7.
J Indian Prosthodont Soc ; 19(3): 221-224, 2019.
Artículo en Inglés | MEDLINE | ID: mdl-31462860

RESUMEN

Aim: The aim of this study is to retrospectively, observe a consecutive series of patients with segmental mandibulectomy defects reconstructed with fasciocutaneous free flaps and mandibular resection prostheses, and to review treatment concepts for the management of such patients. Settings and Design: Observational study done at Memorial Sloan Kettering Cancer Center, New York, NY, USA. Materials and Methods: Records were reviewed of all patients who had fasciocutaneous free-flap reconstruction and fabrication of mandibular resection prostheses following segmental mandibulectomy between 2000 and 2017 at a tertiary cancer center. Mandibular resection prosthesis fabrication interval data, as well as follow-up interval data, were recorded. Statistical Analysis Used: Descriptive statistics. Results: Twenty-one consecutive patients had mandibular resection prostheses fabricated following segmental mandibulectomy and fasciocutaneous free-flap reconstruction during the study. The median time for mandibular resection prosthesis delivery following surgery was 9 months (range 4-41 months). There was a median of two-follow-up visits (range 0-4) within the first 90 days of mandibular resection prosthesis delivery. Conclusions: Oral rehabilitation with mandibular resection prosthesis following segmental mandibulectomy and fasciocutaneous free-flap reconstruction is an attainable treatment goal for the oncologic patient. Reviewing the proposed course of care is helpful for patient management.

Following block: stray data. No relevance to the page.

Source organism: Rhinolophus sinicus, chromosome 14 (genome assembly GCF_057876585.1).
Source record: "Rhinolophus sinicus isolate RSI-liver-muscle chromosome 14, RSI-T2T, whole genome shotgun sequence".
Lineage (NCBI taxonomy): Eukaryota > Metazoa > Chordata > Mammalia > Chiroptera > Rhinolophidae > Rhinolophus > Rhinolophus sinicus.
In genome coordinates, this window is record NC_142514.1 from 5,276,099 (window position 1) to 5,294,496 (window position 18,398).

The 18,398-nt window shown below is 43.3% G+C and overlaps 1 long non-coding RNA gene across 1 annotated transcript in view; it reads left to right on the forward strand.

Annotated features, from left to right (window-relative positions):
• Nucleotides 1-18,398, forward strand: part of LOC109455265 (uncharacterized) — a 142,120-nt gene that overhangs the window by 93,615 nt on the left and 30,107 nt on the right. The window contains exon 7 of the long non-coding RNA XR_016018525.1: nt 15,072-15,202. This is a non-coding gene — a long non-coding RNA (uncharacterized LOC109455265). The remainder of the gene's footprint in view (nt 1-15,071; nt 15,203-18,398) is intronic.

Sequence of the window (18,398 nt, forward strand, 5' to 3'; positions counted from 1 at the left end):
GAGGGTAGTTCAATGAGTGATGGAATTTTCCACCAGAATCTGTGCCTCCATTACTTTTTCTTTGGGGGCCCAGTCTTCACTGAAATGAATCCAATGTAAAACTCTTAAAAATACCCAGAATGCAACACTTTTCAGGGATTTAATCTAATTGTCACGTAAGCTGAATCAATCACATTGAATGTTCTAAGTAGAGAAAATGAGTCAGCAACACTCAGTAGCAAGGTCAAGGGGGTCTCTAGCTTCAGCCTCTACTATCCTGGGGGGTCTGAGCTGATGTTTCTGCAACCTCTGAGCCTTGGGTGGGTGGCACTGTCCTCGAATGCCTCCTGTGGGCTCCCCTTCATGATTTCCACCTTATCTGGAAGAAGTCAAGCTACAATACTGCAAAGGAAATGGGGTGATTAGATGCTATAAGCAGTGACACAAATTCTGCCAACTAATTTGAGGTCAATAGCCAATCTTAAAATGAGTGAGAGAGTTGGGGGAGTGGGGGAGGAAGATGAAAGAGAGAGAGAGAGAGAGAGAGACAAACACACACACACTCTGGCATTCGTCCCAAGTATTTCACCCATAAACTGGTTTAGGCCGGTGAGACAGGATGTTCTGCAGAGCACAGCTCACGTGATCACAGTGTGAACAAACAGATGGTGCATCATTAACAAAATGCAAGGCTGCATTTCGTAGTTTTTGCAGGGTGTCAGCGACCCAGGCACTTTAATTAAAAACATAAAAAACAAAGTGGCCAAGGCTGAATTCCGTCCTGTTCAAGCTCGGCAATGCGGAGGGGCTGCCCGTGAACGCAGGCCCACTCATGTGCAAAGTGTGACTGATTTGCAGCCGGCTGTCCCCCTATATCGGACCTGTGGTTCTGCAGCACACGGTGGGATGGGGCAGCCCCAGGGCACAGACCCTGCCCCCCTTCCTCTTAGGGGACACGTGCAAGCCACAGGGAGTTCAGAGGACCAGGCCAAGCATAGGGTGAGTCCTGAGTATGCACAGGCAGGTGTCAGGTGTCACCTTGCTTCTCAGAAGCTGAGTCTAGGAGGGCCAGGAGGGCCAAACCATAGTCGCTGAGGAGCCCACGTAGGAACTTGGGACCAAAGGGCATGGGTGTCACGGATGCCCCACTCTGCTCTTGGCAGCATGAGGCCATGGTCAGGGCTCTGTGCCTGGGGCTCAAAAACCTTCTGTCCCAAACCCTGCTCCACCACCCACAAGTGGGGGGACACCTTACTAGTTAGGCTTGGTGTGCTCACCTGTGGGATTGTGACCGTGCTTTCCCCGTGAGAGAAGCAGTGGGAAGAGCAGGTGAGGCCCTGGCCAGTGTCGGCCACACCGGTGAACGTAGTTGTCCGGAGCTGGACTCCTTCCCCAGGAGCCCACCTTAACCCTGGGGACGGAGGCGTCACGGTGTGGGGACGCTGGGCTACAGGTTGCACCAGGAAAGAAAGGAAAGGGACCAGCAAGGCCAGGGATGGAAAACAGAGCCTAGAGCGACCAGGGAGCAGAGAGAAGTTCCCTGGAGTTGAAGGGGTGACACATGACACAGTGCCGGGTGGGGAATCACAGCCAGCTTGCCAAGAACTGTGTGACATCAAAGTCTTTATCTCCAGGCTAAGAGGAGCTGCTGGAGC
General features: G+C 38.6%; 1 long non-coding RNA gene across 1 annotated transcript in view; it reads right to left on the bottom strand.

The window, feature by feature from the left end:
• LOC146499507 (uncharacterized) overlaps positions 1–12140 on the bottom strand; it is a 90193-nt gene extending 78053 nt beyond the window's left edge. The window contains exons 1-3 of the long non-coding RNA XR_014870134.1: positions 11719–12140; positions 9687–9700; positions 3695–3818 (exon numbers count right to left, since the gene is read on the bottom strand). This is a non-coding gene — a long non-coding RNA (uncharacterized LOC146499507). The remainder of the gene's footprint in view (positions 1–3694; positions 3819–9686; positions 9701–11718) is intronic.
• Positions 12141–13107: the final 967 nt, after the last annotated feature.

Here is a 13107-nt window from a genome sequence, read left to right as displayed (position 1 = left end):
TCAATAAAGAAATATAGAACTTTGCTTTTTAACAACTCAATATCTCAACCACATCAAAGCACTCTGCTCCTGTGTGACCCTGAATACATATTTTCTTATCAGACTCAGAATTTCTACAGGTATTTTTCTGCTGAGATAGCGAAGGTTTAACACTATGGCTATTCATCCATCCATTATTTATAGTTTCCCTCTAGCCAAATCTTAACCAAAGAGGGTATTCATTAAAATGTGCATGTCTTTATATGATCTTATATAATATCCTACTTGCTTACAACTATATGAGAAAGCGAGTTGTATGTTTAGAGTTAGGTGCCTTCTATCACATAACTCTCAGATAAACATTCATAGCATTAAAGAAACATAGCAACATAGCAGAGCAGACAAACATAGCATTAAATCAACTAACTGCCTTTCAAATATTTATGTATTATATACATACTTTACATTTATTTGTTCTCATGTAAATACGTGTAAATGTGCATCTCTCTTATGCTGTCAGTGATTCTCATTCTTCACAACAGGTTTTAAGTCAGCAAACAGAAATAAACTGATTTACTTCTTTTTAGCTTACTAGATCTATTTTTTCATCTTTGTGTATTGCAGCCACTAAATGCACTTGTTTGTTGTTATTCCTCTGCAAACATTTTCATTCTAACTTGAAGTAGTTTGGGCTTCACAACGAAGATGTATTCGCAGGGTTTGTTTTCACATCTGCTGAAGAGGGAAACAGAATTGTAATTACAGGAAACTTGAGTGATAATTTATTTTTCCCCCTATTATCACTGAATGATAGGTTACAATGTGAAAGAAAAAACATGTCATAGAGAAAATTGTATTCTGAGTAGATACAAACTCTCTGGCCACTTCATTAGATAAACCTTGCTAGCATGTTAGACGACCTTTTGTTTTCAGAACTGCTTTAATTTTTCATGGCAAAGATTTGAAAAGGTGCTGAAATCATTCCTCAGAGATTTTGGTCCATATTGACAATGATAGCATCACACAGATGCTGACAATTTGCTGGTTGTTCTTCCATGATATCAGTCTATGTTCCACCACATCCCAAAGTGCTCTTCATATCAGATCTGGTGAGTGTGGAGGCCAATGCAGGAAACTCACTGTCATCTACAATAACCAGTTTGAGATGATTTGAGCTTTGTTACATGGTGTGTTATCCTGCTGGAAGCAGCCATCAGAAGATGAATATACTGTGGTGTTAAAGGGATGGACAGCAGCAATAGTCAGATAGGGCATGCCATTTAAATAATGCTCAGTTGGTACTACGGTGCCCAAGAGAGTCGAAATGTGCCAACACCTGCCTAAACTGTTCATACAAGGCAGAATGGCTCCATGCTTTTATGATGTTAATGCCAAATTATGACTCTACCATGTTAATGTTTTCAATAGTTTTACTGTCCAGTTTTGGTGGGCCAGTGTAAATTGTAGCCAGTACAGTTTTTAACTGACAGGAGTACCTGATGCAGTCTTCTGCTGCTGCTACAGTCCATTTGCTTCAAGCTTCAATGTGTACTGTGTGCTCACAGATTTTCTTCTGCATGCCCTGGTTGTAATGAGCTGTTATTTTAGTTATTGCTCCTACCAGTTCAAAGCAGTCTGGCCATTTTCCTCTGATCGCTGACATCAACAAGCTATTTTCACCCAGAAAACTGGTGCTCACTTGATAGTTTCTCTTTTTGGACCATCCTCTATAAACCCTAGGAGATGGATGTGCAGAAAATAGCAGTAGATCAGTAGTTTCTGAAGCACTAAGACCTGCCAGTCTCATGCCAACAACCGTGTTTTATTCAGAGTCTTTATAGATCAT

8.
Int J Prosthodont ; 32(3): 241-247, 2019.
Artículo en Inglés | MEDLINE | ID: mdl-31034537

RESUMEN

PURPOSE: To report the feasibility of oral rehabilitation in patients who had undergone marginal mandibulectomy and to describe the factors that impact the selection of a mandibular resection prosthesis. MATERIALS AND METHODS: A retrospective review of patients who had undergone marginal mandibulectomy over a 14-year period at a tertiary care cancer center was undertaken. Measurements of the vertical height and width of the mandible and the distance between the alveolar crest and mandibular canal were measured after marginal mandibulectomy. The feasibility and success of tooth-borne or implant-supported resection prostheses were measured. RESULTS: Following marginal mandibulectomy, the median heights between the alveolar crest and lower border of the mandible were 21.8 mm, 17.7 mm, and 14.3 mm in the anterior, premolar, and molar regions, respectively. However, the median distances between the alveolar crest and the mandibular canal in the premolar and molar regions were only 3.98 and 3.4 mm, respectively. These residual bone measurements are not satisfactory for implant-supported mandibular resection prostheses, which can be considered only in the anterior region of the mandible. Patients with marginal mandibulectomy in the premolar and molar regions can only be rehabilitated with removable dentures, provided they have remaining stable teeth to clasp and anchor the removable denture. CONCLUSION: Implant-supported resection prostheses after marginal mandibulectomy are feasible only in the anterior segment of the mandible and are not possible in the premolar and molar regions.


Asunto(s)
Implantes Dentales , Osteotomía Mandibular , Proceso Alveolar , Diente Premolar , Prótesis Dental de Soporte Implantado , Humanos , Mandíbula , Estudios Retrospectivos